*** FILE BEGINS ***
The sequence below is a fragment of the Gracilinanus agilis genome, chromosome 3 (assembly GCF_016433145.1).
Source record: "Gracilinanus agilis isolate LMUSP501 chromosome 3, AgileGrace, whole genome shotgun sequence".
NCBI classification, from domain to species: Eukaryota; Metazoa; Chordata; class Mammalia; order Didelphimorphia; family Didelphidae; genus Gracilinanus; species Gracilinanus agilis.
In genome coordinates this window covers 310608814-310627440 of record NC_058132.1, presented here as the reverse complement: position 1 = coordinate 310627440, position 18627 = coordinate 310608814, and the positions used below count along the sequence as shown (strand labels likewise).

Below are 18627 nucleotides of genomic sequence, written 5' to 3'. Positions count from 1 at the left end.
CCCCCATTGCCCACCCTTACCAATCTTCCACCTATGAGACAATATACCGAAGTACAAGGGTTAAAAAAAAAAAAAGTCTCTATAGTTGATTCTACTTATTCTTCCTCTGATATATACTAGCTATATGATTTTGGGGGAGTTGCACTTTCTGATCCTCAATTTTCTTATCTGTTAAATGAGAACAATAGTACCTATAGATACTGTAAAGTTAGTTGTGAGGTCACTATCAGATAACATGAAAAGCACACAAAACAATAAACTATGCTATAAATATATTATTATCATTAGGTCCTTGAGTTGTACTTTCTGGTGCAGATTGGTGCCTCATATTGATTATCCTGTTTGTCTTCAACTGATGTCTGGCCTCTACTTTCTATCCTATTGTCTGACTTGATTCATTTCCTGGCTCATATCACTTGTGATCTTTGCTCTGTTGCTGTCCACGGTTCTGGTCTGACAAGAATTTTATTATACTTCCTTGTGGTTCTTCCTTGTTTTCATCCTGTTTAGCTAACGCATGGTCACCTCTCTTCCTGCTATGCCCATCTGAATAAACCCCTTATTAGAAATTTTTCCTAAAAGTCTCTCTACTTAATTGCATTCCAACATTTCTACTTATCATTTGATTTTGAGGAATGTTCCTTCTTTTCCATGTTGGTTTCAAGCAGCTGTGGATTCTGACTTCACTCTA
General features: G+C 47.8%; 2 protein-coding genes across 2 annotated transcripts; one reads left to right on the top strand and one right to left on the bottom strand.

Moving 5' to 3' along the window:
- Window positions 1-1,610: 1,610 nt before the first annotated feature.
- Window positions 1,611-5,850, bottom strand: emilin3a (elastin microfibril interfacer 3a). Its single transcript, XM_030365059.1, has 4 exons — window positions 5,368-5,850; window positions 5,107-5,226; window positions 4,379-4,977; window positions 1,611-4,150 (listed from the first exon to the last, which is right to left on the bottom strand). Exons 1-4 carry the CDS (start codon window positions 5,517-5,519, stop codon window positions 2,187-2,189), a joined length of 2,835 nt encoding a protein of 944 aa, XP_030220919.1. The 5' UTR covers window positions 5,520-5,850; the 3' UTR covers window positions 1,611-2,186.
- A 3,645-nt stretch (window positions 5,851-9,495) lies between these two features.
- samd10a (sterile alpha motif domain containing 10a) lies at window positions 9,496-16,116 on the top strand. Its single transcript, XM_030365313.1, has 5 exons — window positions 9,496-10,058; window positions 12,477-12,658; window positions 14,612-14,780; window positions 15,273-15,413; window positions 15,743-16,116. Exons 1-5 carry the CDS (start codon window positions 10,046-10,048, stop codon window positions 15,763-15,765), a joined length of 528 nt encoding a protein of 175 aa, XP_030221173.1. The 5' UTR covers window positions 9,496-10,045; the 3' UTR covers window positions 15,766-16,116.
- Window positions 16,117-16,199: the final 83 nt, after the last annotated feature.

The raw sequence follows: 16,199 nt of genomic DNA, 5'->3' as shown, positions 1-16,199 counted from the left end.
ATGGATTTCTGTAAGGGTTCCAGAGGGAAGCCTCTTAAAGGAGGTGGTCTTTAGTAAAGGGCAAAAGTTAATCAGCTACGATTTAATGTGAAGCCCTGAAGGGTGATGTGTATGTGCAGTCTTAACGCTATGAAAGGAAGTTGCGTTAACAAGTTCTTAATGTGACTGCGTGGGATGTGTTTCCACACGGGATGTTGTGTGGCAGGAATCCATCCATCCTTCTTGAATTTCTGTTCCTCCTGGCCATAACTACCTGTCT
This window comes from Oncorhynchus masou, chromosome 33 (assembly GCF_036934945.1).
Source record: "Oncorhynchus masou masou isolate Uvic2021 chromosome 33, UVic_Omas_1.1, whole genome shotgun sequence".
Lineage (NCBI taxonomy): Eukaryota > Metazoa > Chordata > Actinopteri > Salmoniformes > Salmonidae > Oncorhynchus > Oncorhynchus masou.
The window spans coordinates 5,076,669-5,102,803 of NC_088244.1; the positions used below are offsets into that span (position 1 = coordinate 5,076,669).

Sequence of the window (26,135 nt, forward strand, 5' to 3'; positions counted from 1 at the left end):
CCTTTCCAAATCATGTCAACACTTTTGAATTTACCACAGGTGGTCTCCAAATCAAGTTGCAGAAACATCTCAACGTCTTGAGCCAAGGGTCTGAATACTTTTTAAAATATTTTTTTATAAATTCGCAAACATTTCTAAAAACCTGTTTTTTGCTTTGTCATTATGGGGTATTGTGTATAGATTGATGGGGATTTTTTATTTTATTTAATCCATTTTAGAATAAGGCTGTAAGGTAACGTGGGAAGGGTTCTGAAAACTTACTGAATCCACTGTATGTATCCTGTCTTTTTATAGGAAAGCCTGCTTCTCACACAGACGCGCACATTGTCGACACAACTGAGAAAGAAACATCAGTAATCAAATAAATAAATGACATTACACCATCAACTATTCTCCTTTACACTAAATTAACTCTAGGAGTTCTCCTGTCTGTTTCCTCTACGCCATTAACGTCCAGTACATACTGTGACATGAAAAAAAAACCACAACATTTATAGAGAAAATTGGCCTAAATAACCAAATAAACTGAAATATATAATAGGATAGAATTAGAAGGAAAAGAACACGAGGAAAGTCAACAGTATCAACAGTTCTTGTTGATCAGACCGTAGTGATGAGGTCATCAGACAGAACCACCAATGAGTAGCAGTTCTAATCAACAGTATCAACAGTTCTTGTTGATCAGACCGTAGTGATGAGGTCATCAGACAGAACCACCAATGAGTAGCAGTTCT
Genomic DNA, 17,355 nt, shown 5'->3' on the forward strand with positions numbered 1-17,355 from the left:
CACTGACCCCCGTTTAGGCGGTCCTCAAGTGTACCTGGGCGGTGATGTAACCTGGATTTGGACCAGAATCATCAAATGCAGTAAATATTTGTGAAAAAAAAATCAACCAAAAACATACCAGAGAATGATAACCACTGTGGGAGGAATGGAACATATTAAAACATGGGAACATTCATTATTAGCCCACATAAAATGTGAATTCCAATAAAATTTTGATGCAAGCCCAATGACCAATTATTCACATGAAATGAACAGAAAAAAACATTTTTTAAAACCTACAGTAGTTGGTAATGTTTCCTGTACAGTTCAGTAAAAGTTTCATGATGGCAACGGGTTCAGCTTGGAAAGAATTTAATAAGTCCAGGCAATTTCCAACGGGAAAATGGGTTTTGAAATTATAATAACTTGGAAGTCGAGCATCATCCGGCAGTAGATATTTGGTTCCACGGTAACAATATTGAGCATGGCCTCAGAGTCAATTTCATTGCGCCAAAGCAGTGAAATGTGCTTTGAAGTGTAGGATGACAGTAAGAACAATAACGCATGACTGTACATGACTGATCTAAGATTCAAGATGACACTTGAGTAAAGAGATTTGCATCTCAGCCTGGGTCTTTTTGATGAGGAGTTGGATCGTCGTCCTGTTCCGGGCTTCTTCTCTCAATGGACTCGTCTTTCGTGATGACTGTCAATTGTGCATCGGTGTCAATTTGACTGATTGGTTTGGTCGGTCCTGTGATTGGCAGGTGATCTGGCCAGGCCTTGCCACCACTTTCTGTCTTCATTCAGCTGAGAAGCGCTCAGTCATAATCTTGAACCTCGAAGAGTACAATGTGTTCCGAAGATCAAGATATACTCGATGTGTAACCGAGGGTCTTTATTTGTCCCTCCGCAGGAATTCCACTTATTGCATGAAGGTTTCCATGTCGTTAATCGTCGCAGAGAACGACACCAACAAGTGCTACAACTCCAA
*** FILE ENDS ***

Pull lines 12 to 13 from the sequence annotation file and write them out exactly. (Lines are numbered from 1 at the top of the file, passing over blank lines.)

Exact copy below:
- samd10a (sterile alpha motif domain containing 10a) lies at window positions 9,496-16,116 on the top strand. Its single transcript, XM_030365313.1, has 5 exons — window positions 9,496-10,058; window positions 12,477-12,658; window positions 14,612-14,780; window positions 15,273-15,413; window positions 15,743-16,116. Exons 1-5 carry the CDS (start codon window positions 10,046-10,048, stop codon window positions 15,763-15,765), a joined length of 528 nt encoding a protein of 175 aa, XP_030221173.1. The 5' UTR covers window positions 9,496-10,045; the 3' UTR covers window positions 15,766-16,116.
- Window positions 16,117-16,199: the final 83 nt, after the last annotated feature.